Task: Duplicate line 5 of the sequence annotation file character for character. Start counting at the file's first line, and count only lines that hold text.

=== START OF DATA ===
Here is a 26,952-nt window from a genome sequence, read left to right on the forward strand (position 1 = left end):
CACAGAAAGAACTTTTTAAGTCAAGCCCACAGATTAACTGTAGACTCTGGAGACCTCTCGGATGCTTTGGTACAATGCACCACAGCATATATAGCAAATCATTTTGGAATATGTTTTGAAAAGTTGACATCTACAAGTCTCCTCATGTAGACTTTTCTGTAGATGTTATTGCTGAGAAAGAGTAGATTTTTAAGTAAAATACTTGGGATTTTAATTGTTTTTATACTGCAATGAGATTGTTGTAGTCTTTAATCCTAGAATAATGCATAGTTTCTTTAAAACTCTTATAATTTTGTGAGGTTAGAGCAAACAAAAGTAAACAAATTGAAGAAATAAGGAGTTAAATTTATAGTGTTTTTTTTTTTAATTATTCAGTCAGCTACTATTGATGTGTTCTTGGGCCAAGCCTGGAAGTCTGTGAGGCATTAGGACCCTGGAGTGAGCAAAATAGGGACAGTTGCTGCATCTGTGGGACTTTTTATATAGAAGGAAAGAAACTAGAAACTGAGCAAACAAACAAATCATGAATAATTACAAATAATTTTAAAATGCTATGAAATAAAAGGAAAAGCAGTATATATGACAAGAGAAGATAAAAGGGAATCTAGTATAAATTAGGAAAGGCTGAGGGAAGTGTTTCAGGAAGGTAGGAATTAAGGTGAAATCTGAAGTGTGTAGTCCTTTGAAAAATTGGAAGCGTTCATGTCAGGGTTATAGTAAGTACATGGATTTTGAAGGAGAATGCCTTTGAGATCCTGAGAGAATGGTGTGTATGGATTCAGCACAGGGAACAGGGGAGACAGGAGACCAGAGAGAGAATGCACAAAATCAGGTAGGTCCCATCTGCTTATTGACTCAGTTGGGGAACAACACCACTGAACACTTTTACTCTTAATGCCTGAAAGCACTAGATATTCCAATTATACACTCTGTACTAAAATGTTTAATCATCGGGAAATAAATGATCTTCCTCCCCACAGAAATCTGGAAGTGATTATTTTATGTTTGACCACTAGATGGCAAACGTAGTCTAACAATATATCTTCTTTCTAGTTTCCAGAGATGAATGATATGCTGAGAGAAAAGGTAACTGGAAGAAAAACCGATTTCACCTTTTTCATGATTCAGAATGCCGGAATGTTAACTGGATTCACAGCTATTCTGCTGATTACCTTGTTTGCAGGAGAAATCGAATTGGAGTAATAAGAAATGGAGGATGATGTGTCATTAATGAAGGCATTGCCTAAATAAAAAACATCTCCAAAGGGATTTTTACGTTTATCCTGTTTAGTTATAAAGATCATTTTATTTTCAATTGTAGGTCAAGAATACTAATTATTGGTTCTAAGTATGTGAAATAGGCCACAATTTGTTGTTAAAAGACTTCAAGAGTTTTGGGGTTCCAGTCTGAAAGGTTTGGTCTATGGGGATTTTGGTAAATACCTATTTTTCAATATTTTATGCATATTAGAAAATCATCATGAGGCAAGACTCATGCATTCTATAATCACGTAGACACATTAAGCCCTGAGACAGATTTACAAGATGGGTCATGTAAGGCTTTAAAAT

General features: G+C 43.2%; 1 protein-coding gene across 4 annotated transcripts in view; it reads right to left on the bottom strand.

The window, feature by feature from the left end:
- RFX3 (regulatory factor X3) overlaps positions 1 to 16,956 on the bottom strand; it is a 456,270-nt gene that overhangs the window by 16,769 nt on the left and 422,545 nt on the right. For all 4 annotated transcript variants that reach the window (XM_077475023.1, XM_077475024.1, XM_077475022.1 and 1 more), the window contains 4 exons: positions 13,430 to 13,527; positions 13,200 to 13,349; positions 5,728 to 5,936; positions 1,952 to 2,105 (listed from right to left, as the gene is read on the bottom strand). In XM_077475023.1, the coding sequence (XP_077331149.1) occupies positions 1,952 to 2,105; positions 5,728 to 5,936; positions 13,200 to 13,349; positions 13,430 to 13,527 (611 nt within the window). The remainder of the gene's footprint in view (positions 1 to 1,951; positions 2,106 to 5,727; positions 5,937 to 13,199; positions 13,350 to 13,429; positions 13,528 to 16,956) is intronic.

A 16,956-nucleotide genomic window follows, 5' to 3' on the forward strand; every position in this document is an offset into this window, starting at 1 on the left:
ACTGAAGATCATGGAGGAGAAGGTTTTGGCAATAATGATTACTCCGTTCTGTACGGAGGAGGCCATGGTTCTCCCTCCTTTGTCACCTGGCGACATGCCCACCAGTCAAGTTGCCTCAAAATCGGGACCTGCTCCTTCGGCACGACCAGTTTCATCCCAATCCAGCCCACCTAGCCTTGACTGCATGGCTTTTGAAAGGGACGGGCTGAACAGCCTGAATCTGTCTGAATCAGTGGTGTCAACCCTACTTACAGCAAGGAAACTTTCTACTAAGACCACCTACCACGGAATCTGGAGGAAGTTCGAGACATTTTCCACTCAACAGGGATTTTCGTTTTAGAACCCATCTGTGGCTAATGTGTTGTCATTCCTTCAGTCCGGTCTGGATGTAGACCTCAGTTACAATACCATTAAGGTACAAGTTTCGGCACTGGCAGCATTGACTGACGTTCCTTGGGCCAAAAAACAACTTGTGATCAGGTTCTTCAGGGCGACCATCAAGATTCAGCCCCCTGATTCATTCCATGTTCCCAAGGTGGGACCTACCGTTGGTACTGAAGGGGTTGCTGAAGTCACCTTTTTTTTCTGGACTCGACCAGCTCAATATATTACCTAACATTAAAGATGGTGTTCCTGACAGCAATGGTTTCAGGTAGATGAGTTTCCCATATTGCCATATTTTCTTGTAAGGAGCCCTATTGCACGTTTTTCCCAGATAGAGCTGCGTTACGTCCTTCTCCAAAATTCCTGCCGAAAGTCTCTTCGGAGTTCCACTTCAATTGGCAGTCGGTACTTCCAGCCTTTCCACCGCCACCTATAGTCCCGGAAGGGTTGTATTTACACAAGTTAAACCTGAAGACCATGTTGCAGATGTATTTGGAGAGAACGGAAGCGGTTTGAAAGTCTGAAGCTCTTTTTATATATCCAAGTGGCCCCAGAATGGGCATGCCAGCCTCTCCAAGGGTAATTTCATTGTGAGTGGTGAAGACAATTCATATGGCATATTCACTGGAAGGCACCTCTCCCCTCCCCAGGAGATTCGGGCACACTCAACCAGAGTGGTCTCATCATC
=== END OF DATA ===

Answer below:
- RFX3 (regulatory factor X3) overlaps positions 1 to 16,956 on the bottom strand; it is a 456,270-nt gene that overhangs the window by 16,769 nt on the left and 422,545 nt on the right. For all 4 annotated transcript variants that reach the window (XM_077475023.1, XM_077475024.1, XM_077475022.1 and 1 more), the window contains 4 exons: positions 13,430 to 13,527; positions 13,200 to 13,349; positions 5,728 to 5,936; positions 1,952 to 2,105 (listed from right to left, as the gene is read on the bottom strand). In XM_077475023.1, the coding sequence (XP_077331149.1) occupies positions 1,952 to 2,105; positions 5,728 to 5,936; positions 13,200 to 13,349; positions 13,430 to 13,527 (611 nt within the window). The remainder of the gene's footprint in view (positions 1 to 1,951; positions 2,106 to 5,727; positions 5,937 to 13,199; positions 13,350 to 13,429; positions 13,528 to 16,956) is intronic.